Who are we?
We are a Climate Education Project, a group of 80 activists from 35 countries and a part of a worldwide movement Fridays for Future. By cooperating with climate specialists and advisors we are working on achieving one specific goal: to implement general climate education in schools. Without education there will not be any change and the public will not learn about issues modern day world faces. We want the climate crisis to be taken seriously.
What do our demands mean?
Climate education must be available for everyone, regardless of their ethnicity, age, sex and social status and must be provided at every level of education.
The ongoing climate and biodiversity crisis knows no borders, affects current and future generations, and its mitigation requires global cooperation. Only by ensuring access to climate education to all will nations be able to share a common understanding of the crisis and implement effective, long-lasting global solutions.
Climate education must be integrated into the core values of every curriculum and thus be taught in every subject and discipline. Students must learn about the scientific, social and ethical aspects of the climate crisis.
The ongoing climate and biodiversity crisis is a multifaceted scientific, social and ethical issue and its mitigation requires a holistic understanding of its causes and consequences. Students must be equipped with the ability to draw connections between the different facets of the crisis and exercise critical thinking through engaging, student-centered learning across all disciplines.
Educational institutions must provide the tools and support to help students and teachers cope with climate anxiety and mental health issues.
Climate anxiety and mental health issues put people at risk of becoming unfit to study or work, negatively impacting their quality of life and sense of agency and incurring significant costs to society. Fostering students’ and teachers’ mental health is key to ensuring their wellbeing and ability to be contributing members of society.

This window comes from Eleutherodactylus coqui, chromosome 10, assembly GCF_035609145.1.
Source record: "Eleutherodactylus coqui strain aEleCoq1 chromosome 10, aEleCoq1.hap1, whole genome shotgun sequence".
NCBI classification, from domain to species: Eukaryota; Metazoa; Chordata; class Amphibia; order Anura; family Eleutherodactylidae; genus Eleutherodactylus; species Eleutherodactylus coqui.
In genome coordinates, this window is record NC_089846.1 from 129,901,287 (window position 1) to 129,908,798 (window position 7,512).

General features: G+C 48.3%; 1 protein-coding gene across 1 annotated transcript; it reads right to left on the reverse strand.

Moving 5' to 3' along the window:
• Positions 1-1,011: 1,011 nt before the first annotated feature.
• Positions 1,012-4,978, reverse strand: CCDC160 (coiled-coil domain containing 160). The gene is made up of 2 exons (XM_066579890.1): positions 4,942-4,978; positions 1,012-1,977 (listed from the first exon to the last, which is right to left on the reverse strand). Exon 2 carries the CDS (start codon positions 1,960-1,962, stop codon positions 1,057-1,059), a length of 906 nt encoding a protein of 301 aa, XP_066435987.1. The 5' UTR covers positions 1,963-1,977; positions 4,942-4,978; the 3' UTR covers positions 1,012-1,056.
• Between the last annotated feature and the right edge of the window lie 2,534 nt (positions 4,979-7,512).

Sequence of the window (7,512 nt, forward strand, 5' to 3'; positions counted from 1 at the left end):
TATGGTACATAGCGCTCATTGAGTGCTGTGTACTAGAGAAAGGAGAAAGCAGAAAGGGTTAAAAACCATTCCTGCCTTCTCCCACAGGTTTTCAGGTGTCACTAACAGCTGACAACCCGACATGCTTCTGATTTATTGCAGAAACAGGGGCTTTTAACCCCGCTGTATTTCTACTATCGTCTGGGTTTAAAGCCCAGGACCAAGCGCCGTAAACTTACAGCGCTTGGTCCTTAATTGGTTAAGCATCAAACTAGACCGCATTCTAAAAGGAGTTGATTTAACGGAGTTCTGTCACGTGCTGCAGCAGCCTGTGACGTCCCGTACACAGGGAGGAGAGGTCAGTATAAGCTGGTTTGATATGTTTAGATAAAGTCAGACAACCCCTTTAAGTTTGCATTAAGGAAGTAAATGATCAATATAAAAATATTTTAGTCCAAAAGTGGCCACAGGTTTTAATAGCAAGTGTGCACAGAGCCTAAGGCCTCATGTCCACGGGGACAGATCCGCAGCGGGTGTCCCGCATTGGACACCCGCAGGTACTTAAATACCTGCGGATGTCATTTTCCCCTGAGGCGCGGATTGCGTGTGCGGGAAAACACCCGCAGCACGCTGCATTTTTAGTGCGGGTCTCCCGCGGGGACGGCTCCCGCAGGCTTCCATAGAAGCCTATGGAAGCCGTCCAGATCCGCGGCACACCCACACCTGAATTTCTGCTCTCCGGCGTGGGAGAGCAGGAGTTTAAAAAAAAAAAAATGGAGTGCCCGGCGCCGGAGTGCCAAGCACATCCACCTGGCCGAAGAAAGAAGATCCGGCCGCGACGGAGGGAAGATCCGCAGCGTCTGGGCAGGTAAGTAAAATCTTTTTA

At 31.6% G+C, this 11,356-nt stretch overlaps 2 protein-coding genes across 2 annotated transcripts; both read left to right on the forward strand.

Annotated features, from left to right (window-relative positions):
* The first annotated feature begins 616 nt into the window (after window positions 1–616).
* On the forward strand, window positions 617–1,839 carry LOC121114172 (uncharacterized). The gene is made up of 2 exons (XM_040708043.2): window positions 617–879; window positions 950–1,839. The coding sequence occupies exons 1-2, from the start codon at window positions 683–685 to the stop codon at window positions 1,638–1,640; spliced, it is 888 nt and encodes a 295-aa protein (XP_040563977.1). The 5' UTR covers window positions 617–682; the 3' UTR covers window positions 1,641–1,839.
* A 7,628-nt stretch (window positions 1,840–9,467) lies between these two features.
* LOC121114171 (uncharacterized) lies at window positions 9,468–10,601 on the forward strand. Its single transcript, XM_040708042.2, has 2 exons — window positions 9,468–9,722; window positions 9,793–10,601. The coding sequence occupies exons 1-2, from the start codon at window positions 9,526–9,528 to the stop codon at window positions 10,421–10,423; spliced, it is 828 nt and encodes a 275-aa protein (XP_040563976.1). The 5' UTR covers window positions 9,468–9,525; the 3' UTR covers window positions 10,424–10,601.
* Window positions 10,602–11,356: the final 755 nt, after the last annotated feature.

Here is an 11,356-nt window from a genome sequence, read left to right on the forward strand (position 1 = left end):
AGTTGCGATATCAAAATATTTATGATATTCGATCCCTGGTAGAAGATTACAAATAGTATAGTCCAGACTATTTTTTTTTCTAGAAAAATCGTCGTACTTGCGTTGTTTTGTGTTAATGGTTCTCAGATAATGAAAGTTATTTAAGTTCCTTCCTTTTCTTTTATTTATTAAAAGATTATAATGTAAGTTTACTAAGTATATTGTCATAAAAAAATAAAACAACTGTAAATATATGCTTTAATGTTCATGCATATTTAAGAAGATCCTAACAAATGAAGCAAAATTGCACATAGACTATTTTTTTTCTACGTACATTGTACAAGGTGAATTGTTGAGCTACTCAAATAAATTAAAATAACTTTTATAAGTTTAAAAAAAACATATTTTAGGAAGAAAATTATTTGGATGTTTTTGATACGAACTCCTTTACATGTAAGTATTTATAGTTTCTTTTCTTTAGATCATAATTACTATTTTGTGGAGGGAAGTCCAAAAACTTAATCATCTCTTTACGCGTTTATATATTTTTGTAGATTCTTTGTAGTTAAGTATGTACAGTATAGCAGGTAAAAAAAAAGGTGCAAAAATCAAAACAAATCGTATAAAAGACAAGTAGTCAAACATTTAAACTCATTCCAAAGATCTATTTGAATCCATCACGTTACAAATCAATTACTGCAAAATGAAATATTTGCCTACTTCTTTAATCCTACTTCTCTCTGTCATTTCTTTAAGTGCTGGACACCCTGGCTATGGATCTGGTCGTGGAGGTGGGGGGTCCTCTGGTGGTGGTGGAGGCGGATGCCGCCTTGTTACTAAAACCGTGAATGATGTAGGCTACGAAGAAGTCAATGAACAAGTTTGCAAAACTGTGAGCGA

All teachers must be trained in climate education and be provided with lesson schemes and teaching materials.
Without effective, well trained teachers, students will be ill-prepared to actively contribute to society and address the ongoing climate and biodiversity crisis. Teachers must be given the knowledge and tools necessary to integrate climate education into their respective subjects and disciplines in the context of their educational curricula through compulsory teacher training and ongoing professional development.
Educational institutions must take initiative in developing responsibility for nature and society as well as engage students to practice active citizenship.
In this time of unprecedented ecological and social crises, it is vital for students to be engaged in societal issues from as early on as possible and develop a deep respect and responsibility for nature and a just society. As seen with the Covid-19 pandemic, widespread disregard for others has cost thousands of lives and millions of euros. Schools play a significant role in shaping their students’ and therefore all of society’s values and lifestyle choices. The introduction of climate education is crucial to ensure the societal change that is necessary to fight the climate emergency.
Educational institutions must follow the rules of sustainability and be innovators in this field, therefore all schools must be NET0 by 2030 and all newly built schools must be emissions-free.
If educational institutions are to teach the foundations in terms of knowledge and skills related to the ongoing climate and biodiversity crisis, it follows that they should lead by example and be a driving force of innovation in the fight against it. By building educational facilities with sustainability in mind from the start, significant future costs can be avoided as society is forced to increasingly adapt to the crisis.